The Problem with Mortgage Insurers

The fact that we don’t know, with precision, an element in our earnings estimate, is not unique to Genworth, although the magnitude of our error is certaintly towards the high end of the spectrum.  What starts to make the Genworth earnings estimate really interesting (or unbelievable if you prefer), is the leverage factor that we need to apply to our estimate.

At first glance, it appears as if the estimate of the default rate is quite large relative to the business.  Genworth quote a loss ratio that has varied from 18 – 70% since listing, which is not only volatile, but seems like it is quite chunky.  As Matt Levine would say – it seems quite “numeric”.  But quoting the loss ratio this way is slightly misleading – its the ratio of the estimated increased losses incurred on a stock value (the total value of risk insured) divided by a flow variable (the estimated income) – which is a strange combination of things to compare.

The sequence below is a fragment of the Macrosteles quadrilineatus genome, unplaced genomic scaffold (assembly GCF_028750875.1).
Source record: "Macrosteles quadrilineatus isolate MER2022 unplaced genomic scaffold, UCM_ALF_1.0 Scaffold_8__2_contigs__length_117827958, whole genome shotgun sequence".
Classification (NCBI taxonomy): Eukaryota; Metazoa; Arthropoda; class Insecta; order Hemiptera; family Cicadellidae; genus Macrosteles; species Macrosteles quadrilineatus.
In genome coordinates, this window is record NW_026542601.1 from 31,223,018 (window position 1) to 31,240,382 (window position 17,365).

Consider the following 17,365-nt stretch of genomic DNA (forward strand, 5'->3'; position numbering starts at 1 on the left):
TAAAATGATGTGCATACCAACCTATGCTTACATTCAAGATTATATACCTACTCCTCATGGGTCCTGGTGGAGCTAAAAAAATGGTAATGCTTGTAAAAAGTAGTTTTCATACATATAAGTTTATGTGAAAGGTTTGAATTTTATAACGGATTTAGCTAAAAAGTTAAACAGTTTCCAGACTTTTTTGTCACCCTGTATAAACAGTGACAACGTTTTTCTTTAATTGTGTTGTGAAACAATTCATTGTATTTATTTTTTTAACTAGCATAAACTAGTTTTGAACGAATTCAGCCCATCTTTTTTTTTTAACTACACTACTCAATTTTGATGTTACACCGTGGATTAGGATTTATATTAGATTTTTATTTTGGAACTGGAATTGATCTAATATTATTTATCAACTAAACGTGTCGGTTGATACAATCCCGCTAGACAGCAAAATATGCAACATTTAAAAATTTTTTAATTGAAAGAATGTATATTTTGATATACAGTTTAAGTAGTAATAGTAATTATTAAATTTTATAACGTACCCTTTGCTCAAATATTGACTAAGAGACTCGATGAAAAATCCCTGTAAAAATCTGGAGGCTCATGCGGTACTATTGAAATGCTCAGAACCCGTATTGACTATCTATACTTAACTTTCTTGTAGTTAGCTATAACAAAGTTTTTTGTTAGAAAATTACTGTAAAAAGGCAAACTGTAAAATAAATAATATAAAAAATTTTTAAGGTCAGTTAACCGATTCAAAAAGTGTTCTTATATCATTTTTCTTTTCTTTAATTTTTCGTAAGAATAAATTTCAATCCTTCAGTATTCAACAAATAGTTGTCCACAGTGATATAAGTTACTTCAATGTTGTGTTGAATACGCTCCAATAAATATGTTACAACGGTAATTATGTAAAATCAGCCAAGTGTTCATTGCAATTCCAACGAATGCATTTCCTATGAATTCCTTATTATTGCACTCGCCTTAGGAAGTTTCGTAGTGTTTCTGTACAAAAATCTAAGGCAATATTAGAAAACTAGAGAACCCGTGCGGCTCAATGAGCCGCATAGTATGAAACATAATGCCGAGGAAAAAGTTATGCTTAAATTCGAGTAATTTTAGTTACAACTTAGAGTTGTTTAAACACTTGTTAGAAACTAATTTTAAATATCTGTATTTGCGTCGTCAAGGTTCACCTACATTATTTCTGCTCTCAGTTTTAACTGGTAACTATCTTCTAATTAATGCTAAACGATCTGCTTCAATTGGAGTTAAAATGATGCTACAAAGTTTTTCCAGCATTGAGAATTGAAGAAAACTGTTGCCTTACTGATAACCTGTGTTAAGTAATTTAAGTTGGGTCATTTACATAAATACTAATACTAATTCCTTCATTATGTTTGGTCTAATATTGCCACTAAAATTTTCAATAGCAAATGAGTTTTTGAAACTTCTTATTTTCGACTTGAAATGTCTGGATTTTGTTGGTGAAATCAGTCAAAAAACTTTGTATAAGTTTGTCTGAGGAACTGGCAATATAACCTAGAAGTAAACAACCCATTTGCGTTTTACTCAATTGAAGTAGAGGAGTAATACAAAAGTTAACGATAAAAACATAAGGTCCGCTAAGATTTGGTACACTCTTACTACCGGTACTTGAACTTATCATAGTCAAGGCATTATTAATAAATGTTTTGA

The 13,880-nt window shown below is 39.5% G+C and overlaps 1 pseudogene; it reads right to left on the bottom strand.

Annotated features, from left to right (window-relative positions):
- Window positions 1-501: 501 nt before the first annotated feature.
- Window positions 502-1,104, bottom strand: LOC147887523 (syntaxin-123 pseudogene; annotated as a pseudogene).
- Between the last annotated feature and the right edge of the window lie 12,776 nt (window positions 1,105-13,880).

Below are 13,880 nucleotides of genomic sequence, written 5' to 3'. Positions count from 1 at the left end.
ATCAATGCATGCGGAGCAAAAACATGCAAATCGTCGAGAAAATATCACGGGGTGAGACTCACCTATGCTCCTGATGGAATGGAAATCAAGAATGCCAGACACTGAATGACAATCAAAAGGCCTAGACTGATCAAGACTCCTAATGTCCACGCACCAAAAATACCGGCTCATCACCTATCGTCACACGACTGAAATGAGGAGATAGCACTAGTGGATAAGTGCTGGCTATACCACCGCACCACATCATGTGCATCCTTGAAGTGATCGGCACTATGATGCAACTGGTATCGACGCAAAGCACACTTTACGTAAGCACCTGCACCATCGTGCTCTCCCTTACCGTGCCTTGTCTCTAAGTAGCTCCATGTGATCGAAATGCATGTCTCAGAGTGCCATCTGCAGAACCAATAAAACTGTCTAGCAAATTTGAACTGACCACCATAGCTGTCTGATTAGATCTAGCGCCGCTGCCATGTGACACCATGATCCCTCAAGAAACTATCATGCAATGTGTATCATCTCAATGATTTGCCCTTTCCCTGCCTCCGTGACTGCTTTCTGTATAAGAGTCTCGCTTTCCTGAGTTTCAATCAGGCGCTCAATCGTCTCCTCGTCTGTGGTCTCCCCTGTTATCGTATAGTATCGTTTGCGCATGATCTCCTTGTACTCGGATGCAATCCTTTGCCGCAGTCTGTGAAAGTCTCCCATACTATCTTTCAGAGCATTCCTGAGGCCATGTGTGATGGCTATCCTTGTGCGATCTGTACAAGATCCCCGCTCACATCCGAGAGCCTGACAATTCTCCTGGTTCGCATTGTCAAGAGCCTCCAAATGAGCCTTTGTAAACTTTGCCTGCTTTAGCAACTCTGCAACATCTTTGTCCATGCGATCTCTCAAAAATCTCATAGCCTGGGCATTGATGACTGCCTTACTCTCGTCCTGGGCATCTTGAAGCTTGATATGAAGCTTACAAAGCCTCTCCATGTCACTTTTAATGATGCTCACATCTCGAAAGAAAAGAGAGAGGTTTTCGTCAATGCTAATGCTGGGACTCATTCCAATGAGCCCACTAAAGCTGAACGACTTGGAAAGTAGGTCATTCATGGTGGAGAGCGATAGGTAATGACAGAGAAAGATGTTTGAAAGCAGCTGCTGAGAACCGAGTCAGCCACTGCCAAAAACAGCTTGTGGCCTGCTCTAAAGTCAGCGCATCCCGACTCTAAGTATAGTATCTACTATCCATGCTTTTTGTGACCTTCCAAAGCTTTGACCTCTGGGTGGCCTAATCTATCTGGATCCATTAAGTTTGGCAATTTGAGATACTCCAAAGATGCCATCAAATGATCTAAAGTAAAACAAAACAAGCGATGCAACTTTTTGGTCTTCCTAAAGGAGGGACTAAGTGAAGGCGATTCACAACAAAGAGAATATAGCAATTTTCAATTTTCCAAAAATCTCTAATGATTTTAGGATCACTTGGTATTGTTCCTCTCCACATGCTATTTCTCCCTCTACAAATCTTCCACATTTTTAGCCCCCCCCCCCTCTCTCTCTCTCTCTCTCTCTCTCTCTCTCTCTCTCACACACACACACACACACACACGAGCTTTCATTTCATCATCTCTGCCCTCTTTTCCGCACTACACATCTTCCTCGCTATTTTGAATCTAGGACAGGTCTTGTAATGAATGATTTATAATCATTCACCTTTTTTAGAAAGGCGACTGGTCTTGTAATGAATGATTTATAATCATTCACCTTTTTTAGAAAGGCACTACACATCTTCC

Instead, if we look at this loss ratio relative to the underlying stock that it represents, we see how tiny this estimate is.  For the six months just past, the net claims expense represents under 1/4 of 1% of the total amount of mortgages insured  (or slightly under 1/2 of 1% on a full year basis).  So if we are out by just some small fraction of a % in our estimate of what losses will be, then the absolute dollar of losses might vary significantly from our estimate.


Indeed this is what we see historically, small adjustments in loss estimates leading to big swings in the earnings loss rate.  It is simply the effect of leverage and as far as it goes is reasonably well understood by the market.